News of wildlife and other issues

Invertebrates in May

Well, up to and beyond the middle of the month, I didn't see many invertebrates at all. Those that had been out and about had probably been so when I wasn't - mainly because when it hadn't been raining it had looked as though it might. It was only on Monday 21st that the weather seemed to change, then it changed drastically - to hot. It continued pretty much that way until the end of the month.

 On 8/9th May the moth trap in Lakehouse attracted 12 moths of six species (and a large caddis-fly):

Epiphyas postvittana Light Brown Apple Moth 998
1 Emmelina monodactyla  Common Plume 1524
1 small, very pale micro, unidentified as yet.

1 Brindled Pug 1852
2 Brimstone 1906
5 Pale Mottled Willow. 2389. Some of these were tatty beyond belief. However, even when they lose colour the black dots on the leading edge of the wings seem to be a giveaway.

A Brindled Pug 1852 was also caught in the Capel Road trap on 9/10th May (pic)

There were many rainy nights and other reasons why neither of the moth traps could be put out, but butterflies seen during the first two weeks of May included a number of Orange Tips, Small White, Speckled Wood, Peacock and Holly Blue. On 15th May, there was a Holly Blue and a micro-moth, Anthophila fabriciana, sometimes called a Nettle-Tap, which is common around nettles. (click here)

On 16/17th the Capel Road trap attracted: 

1 Epiphyas postvittana Light Brown Apple Moth 998

1 Small Dusty Wave 1707 (click here)
1 Common Pug 1834 (click here)
1 Least Black Arches 2078 (click here). This small, dark moth had me stumped until it was suggested that it may be a partly melanistic form of the Least Black Arches. On 17/18th I caught a more typical form of this species and I am now convinced that they are the same. 

 On 17/18th the Capel Road trap had:

1 Shuttle-shaped Dart (click here)
1 Least Black Arches (click hereNola confusalis 2078.  This is a new species for the area

On 18/19th the Capel Road trap had:

3 Early Grey
1 Pale Mottled Willow
1 Common Pug
1 Double-striped Pug

On 19/20th the Capel Road trap had:

1 Common Pug 1834
1 Early Grey 2243

and Lakehouse had:

Endrosis sarcitrella  White-shouldered House Moth 648
1 Epiphyas postvittana Light Brown Apple Moth 998

8 Early Grey 2243
8 Pale Mottled Willow 2389
1 Silver-Y 2441

On the 20th May the Wren Wildlife and Conservation Group organised a walk looking for butterflies, dragonflies and flowers. The weather was not May-like: somewhat overcast and temperatures just about reaching double-figures, so butterflies and dragonflies were hardly at their peak. In fact, so far off their peak were they that apart from one damselfly and one micro-moth we had no sightings of either of those groups. The one damselfly was a Large Red, Phyrrosoma nymphula, newly emerged and hanging on to a Flag-Iris in Perch Pond (click here). There were a few damselfly exuviae (click here) - which are the empty larval-cases - on Flag-Iris, indicating that some at least damselflies had emerged. The micro-moth was Adela reaumurella - commonly called a Longhorn Moth. There are a few species of longhorn-moths and they are so-called because of their particularly long antennae. The term "micro-moth" is a commonly used term for one of the smaller moths, of which there are many and which can be particularly difficult to identify. Adela reaumurella is one of the easier ones: its antennae and bronze colour makes it quite distinctive. (click here)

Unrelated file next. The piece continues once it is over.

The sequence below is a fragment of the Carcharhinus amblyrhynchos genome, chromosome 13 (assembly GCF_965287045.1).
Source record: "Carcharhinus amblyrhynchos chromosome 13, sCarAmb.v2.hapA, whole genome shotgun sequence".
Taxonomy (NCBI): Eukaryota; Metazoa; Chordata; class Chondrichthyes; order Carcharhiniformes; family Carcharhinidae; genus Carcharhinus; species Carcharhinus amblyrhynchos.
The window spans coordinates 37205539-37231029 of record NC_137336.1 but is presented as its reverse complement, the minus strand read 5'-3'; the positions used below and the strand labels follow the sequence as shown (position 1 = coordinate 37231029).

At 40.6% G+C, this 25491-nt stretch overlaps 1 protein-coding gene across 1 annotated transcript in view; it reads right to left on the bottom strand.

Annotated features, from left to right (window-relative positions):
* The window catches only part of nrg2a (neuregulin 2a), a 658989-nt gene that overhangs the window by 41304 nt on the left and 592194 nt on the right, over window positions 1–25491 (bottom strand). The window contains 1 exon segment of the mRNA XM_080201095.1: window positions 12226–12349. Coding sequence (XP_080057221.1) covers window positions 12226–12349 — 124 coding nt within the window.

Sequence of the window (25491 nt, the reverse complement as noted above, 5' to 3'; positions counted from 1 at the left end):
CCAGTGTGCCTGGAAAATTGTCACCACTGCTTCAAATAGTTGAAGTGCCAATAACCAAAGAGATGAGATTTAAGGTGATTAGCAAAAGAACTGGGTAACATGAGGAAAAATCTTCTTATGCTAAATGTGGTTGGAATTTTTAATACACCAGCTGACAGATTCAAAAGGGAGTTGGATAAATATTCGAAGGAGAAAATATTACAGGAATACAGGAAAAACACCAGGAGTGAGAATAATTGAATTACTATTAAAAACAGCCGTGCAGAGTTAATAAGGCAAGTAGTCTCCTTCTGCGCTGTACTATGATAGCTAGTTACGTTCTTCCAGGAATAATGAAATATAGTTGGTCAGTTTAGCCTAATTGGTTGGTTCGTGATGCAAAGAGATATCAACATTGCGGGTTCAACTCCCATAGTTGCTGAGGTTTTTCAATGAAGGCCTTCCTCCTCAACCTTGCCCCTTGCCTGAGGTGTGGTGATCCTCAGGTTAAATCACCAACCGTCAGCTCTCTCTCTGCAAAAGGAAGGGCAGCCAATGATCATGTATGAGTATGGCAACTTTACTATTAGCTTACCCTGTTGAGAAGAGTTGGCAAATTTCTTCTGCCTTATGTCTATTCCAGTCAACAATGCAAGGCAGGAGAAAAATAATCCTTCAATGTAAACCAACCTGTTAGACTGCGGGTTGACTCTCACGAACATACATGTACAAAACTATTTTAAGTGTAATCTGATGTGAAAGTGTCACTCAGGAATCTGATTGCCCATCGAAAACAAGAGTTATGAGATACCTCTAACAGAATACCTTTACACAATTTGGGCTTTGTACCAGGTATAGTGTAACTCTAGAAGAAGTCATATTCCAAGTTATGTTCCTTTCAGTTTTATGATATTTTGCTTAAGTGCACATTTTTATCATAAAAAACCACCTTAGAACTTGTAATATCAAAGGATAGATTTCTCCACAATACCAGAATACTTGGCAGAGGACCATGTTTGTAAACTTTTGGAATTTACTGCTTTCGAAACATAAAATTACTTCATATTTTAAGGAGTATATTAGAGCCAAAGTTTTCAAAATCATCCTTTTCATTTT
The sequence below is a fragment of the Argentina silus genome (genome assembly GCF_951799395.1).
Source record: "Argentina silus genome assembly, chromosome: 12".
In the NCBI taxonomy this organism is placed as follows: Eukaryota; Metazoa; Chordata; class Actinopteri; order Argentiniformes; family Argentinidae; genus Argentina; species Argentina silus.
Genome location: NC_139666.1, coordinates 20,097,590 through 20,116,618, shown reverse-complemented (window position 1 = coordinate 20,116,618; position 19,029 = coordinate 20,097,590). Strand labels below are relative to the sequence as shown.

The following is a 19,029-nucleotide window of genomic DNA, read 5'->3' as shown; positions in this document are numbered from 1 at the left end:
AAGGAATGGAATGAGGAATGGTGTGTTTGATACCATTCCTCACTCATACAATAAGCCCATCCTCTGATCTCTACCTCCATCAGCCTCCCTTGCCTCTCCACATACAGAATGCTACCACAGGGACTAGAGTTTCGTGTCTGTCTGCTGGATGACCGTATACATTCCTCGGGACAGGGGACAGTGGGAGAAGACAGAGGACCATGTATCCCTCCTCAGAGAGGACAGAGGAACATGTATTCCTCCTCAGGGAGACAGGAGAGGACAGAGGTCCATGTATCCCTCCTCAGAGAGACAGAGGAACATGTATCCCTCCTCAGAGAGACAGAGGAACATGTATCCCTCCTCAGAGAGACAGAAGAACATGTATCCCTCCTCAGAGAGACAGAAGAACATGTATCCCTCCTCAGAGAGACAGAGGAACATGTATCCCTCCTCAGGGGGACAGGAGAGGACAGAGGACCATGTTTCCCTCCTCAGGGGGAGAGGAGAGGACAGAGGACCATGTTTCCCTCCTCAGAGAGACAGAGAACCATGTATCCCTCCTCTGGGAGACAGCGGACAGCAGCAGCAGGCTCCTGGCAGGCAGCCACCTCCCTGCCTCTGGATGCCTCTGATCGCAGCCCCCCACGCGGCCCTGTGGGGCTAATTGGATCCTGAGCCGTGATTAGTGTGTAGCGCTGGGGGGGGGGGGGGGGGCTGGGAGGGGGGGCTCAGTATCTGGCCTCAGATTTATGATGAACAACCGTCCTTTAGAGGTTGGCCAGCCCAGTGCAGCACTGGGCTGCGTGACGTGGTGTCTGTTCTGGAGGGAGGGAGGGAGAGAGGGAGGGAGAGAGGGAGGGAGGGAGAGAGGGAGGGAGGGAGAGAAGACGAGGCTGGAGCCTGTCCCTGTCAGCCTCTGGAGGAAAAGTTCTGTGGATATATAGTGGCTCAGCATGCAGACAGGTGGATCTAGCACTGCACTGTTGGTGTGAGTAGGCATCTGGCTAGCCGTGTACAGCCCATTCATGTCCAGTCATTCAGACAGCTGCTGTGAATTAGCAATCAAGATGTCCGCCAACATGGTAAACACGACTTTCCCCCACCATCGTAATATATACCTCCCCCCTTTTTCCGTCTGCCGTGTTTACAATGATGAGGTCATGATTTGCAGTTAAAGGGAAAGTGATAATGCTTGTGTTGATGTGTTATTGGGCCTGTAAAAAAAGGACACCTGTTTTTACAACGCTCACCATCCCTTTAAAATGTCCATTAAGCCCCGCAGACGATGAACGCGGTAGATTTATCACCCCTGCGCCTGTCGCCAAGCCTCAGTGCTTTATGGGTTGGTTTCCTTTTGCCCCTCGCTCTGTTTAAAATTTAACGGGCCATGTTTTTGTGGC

A few other invertebrates were noted during the day, including spiders, slugs, flys and bees, some ladybirds - both 7-Spot and Harlequin - and just a couple of hoverflies, including the Marmalade Hoverfly, Episyrphus balteatus. Some of the group visited the Gatehouse Pantry at the City of London Cemetery afterwards, and a Hairy-footed Flower Bee Anthophora plumipes (click here) was seen on the Solomon's Seal in the garden there. We also noted that some of the leaves of this plant had been eaten, and it is likely that this will have been the work of the larvae of the Solomon's Seal Sawfly, Phymatocera aterrima. Worth keeping an eye on this one.

Of the other invertebrates, the spider was also on the flag-iris leaves: a Long-jawed Orb Weaver,Tetragnatha extensa. This likes damp places, and if alarmed sits with its four front legs and its four back legs stretched out fore-and-aft in line with its body. It also has the capability of walking on water, which apparently it can do faster than on land. On an adjacent leaf was a non-biting midge of a group called Chironomids. (click here). There was a cranefly, too - possiblyTipula vernalis. (click here)

The night of 21st/22nd had the following in the Lakehouse Trap:

2 Endrosis sarcitrella  White-shouldered House Moth 648
3 Epiphyas postvittana Light Brown Apple Moth 998
2 as yet unidentified micros

2 Oak-tree Pug 1853
2 worn and unidentified pug sp.
1 Brimstone 1906
1 Knot Grass 2289
5 Pale Mottled Willow 2389

The Capel Road trap had nothing apart from a mirid bug - Dryophilocoris flavoquadrimaculatus - quite possibly because the lamp failed to ignite!

A walk across Wanstead Flats on 22nd saw the first two Small Coppers; in Wanstead Park a pair of Speckled Wood butterflies were dancing in dappled shade by Perch Pond, and in Aldersbrook Exchange Lands, a 14-Spot Ladybird Propylea 14-punctata, a Soldier Beetle Cantharis rustica, Orange Tip butterflies, one or two unidentified blue butterflies, some Small Whites and the second species of damselfly this year - a Banded Demoiselle (click here) - were seen. There were also some shield-bugs including the Dock Bug Coreus marginatus and a pair of Bishop's Mitre Aelia acuminita. This increase in activity was much due to a warming of the weather, and a bright, sunny day.